Charles Chaplin, a convict, is given $5.00 and released from prison after having served his term. He meets a man of the church who makes him weep for his sins and while he is weeping takes ...
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Charles Chaplin, a convict, is given $5.00 and released from prison after having served his term. He meets a man of the church who makes him weep for his sins and while he is weeping takes the $5.00 away from him. Chaplin goes to a fruit stand and samples the fruit. When he goes to pay for it he finds his $5.00 is missing. This results in a battle with the fruit dealer, but Chaplin finally escapes. He is held up by a footpad and finds it is his former cellmate. He is inveigled into joining him in robbing a house. They put a police officer out of commission with a mallet and stack up the silverware. They then start upstairs to search the upper rooms, but are met by a young woman who implores them to leave because her mother is ill and fears the shock will kill her. Chaplin's heart is touched but the footpad insists on ransacking the house. This results in a battle between the footpad and Chaplin. While they are fighting, a squad of police arrives. The footpad makes his escape, but the ...Written by
Moving Picture World synopsis
Restoration work was carried out at Lobster Films laboratory in 2014. Scanned at L'Immagine Ritrovata laboratory.
Police (1916) has been restored by Fondazione Cineteca di Bologna and Lobster Films in collaboration with Film Preservation Associates, from a nitrate fine grain preserved at The Museum of Modern Art and a nitrate print preserved at the Archives françaises du film (CNC).
Some fragments were added from a tri-acetate fine grain in the Samuel M. Sherman collection.
Intertitles have been reconstructed according to the original titling. See more »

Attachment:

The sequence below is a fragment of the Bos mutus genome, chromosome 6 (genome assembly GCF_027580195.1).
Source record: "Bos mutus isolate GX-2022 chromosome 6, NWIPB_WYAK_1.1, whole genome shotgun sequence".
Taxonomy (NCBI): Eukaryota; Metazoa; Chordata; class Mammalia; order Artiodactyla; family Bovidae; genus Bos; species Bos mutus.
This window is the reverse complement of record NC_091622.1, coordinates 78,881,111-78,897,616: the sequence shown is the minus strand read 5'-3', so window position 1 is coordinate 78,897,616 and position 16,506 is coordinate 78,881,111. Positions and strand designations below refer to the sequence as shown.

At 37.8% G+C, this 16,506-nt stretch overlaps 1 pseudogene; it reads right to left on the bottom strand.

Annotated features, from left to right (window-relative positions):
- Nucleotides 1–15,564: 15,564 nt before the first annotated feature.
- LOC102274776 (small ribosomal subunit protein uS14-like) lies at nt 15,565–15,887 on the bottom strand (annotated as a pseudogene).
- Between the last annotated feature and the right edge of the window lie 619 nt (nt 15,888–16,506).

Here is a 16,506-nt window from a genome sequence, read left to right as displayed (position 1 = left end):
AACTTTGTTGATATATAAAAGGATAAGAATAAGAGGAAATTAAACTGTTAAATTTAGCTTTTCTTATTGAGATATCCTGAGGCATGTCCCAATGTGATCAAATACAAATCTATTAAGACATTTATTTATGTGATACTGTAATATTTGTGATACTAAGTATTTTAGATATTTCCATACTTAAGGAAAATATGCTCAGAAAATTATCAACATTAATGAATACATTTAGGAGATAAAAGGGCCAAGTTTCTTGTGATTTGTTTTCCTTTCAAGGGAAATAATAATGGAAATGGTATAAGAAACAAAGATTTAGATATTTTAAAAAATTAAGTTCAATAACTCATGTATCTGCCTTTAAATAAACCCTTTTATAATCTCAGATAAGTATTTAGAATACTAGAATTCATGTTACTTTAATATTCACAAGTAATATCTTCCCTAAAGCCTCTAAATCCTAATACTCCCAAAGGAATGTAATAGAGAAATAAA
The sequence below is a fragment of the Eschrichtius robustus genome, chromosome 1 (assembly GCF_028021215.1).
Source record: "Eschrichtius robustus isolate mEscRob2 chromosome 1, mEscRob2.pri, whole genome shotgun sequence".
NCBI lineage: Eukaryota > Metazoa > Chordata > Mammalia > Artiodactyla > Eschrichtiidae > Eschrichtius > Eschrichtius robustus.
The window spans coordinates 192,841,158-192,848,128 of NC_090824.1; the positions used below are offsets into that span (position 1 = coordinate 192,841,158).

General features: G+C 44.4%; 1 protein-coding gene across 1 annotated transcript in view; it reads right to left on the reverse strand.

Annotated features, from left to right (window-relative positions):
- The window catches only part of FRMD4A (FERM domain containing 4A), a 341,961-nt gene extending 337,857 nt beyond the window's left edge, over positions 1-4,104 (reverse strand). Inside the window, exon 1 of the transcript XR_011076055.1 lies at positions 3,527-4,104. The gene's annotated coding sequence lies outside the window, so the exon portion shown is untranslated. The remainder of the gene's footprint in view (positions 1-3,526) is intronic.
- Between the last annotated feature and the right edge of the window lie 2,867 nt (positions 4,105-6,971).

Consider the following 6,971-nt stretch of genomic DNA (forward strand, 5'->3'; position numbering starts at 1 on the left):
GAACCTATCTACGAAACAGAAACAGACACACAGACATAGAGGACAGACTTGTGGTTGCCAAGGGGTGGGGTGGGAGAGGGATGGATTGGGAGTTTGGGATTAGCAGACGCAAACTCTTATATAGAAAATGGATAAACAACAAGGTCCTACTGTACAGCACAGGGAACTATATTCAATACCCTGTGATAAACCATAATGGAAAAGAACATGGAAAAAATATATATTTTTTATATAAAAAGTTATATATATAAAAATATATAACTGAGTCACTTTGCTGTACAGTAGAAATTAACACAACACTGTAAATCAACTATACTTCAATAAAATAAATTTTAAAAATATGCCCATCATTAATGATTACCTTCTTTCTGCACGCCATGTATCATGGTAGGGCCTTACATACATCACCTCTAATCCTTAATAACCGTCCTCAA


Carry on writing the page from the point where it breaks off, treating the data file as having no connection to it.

In 1952 in Spain was released a dubbed version cut to 17 minutes. See more »
The Tramp never had much going on with authority and the police in the first place, but we never saw (well, at least I didn't) Chaplin quite as criminal as in 'The Police'.
In the first scene he's released from prison and a minister of some sort wants to guide him on the right path, but Charlie finds himself robbed by this imposter. So out of money and out of hope he runs into his old cell-mate, and the two of them decide to rob a big mansion.
When they finally get inside (after an encounter with a police-officer), the young woman living there (a part by Edna Purviance) is being alarmed by some noise, and she calls the police. They don't seem too interested though, as they finish their drinks before checking out the scene.
Meanwhile, Edna confronts the burglars and lets them take away some things, as long as they don't go up, as that would scare her mother. Charlie agrees but his mate doesn't, and they get into a fight just as the police finally arrives as well.
In the end, Edna feels sorry for Charlie and claims that he's her husband so he won't be arrested, and Charlie finally sees that robbing people isn't the right way to live.
Great ending there, with Charlie in love and standing in the sun, of a pretty good Chaplin short about forgiving and living well. 7/10.
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